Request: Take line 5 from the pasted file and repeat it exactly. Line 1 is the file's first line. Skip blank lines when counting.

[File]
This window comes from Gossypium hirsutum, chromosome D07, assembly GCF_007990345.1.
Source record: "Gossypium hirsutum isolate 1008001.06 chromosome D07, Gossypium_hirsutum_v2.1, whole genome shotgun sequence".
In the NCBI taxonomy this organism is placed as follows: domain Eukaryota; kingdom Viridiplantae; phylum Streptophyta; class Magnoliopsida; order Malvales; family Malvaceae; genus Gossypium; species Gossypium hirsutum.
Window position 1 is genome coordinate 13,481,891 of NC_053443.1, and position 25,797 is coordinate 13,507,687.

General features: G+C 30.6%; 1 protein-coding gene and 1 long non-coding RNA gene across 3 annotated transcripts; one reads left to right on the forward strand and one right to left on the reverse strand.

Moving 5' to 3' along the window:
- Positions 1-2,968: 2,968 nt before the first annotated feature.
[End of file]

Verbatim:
General features: G+C 30.6%; 1 protein-coding gene and 1 long non-coding RNA gene across 3 annotated transcripts; one reads left to right on the forward strand and one right to left on the reverse strand.